How to Prepare for Your First Job After College

How to Prepare for Your First Job After College
portrait of Melissa Venable, Ph.D.
By Melissa Venable, Ph.D.

Published on June 9, 2021

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College graduation is a time for big celebrations. While this accomplishment may mean that one phase of your life is ending, another adventure is just beginning. (That's why they call the ceremony "commencement," after all.)

The authors of "Year One: How Young Professionals (and Their Managers) Can Thrive in Their First Job After College" explain that "the experience of full-time work and adulthood are structurally unlike anything else you've done previously as a student," and graduates new to the job market should be prepared for different "rules of success."

Making the move from college student to employee takes time. Fortunately, there are some steps you can take to lay the foundation for success in both your first job and your future career.

Connect With Your New Employer

If you've already accepted a job offer (congratulations!), start getting ready now for your first day on the job. Create a list of questions you have about the role, such as how you'll be evaluated, where to find opportunities to connect with co-workers, and whether there will be an initial training period.

You may even be able to ask some of these before you get started, working with the company's human resources office or your new supervisor as they coordinate your arrival.

Strengthen Your Soft Skills

Soft skills are competencies that aren't related to a specific job but that are still strongly valued by employers across industries. Examples include skills like time management, communication, teamwork, adaptability, and creativity.

According to a recent BestColleges survey, 50% of working Americans reported using soft skills more than any other skill type in their current or most recent jobs. And in Cengage's 2019 survey of employers, three quarters said listening skills and attention to detail were in demand.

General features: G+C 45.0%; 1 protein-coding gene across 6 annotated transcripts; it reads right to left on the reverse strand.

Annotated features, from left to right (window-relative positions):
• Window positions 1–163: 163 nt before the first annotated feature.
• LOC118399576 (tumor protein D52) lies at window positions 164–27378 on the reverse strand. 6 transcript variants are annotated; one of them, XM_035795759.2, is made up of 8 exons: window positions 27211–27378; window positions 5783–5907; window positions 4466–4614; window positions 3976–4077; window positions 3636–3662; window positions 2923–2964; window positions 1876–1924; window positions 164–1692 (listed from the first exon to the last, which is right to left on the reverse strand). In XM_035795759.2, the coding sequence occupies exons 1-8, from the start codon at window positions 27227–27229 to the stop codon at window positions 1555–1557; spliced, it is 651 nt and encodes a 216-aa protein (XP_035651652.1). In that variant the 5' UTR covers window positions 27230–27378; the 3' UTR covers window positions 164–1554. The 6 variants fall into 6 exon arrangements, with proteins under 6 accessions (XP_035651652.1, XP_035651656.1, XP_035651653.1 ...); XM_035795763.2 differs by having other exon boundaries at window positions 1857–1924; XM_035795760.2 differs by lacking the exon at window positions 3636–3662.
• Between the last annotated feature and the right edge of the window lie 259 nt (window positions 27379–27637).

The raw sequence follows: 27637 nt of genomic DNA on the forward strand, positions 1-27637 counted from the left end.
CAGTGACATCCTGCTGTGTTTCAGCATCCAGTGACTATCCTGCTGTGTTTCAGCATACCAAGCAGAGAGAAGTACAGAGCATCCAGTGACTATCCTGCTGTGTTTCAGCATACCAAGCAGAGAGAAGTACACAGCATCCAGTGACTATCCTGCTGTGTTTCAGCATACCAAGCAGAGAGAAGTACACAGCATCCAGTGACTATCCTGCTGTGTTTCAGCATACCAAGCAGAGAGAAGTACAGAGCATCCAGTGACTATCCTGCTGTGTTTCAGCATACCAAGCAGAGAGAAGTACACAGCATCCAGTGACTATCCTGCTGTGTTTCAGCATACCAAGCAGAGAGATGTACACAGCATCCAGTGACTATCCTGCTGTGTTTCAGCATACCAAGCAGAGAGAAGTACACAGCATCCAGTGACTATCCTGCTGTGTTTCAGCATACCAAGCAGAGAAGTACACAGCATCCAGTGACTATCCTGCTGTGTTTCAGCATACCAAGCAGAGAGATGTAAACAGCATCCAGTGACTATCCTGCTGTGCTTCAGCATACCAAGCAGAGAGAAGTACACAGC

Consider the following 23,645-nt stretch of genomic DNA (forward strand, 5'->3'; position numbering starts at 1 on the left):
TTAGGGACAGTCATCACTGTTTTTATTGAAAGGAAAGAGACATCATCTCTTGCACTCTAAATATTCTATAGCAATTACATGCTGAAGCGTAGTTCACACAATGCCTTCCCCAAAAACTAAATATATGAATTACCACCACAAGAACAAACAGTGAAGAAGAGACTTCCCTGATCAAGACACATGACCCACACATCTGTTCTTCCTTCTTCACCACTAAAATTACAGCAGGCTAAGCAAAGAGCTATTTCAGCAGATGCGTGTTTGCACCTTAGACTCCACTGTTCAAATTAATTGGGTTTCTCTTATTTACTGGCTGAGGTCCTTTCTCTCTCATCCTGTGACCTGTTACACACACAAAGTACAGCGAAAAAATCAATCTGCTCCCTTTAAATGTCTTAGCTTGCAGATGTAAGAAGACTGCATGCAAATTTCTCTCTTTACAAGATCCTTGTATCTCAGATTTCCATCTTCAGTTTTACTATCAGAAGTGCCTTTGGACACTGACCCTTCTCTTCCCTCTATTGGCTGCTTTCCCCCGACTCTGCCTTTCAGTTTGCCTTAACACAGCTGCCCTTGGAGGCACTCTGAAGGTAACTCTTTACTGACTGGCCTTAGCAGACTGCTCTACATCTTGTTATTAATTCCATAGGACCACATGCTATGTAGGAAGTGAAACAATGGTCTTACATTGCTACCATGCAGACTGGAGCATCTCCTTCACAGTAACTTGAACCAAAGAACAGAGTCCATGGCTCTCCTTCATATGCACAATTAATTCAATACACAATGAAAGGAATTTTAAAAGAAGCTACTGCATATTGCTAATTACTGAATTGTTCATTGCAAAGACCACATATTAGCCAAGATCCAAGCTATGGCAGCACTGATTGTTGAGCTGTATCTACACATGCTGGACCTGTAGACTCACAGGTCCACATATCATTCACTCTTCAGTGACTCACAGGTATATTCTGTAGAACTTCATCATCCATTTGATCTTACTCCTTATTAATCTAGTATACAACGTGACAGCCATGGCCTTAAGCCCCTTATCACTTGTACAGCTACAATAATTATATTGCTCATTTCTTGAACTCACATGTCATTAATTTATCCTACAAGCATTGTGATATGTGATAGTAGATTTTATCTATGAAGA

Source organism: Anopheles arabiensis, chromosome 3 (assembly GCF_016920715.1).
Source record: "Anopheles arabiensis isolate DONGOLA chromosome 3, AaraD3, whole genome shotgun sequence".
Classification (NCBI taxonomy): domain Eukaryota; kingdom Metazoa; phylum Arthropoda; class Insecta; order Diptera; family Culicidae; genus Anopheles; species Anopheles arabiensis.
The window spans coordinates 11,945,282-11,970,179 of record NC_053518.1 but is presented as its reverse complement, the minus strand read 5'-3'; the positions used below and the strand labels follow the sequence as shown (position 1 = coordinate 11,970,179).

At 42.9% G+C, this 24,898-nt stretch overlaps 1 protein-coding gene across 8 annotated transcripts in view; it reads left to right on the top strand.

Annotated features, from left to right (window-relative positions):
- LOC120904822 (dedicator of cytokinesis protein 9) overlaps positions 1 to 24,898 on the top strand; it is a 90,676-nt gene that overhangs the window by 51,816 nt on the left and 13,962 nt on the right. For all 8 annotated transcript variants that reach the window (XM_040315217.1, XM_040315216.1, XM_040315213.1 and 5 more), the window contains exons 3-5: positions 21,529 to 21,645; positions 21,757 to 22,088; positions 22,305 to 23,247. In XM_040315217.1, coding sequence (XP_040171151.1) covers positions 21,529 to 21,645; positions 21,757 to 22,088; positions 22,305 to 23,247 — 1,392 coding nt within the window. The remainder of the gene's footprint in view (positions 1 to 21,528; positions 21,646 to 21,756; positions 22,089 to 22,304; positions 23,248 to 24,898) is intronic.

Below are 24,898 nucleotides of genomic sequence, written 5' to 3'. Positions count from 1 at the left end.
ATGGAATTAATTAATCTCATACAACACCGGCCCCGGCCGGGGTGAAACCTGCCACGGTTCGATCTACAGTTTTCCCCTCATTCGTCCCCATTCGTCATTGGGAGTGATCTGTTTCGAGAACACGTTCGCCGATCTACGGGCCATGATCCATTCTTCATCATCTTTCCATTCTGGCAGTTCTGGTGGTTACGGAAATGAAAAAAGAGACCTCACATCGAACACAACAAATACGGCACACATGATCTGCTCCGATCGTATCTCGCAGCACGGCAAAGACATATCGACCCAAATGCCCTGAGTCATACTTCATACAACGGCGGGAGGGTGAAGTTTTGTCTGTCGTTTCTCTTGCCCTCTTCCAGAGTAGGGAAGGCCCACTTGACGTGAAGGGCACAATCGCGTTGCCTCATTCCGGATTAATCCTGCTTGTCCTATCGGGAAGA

Sometimes called "transferable skills," soft skills will benefit you now and into the future. As you prepare for and begin your first job, look for opportunities to practice these skills through internships, volunteer activities, and projects and tasks that include communication and collaborative components.

Ask for Advice and Feedback

As you get settled into your new role and workplace, a host of questions and concerns might arise. How can you find work-life balance? Should you pursue professional certification? How can you manage difficult conversations and situations with co-workers?

Finding an outlet or sounding board for questions and frustrations, along with sources of encouragement and celebration, will serve you well in your first job after college and throughout your career.

Look to your existing support network of friends and family, and try to identify possible mentors in your field. You might also join a relevant professional group or association, many of which welcome students and young professionals with reduced fees and special programming.

Be Open to Unexpected Opportunities

Keep in mind that this is your first job after graduation, and it likely won't be your last. Changing jobs is not unusual in many industries. As you launch your career, avoid making assumptions about or placing limitations on what you think your path should be and what job titles you should have.

Explore invitations to specialize, gain experience, and perform relevant work. Don't be afraid to stretch yourself a bit and accept tasks that may be new to you, especially as you get started. You never know what you'll learn from the experience or who you might meet. Taking on opportunities can expose you to unexpected — but interesting — options.

Embrace the Transition From School to Work

You've worked hard to graduate and to get that first job after college. Life is a series of transitions, and your experience with this particular shift will help you navigate those that follow.

Take the initiative now to prepare for success so that you can hit the ground running. Remember that you have a lot to offer, but also a lot to learn.


Feature Image: Hinterhaus Productions / DigitalVision / Getty Images

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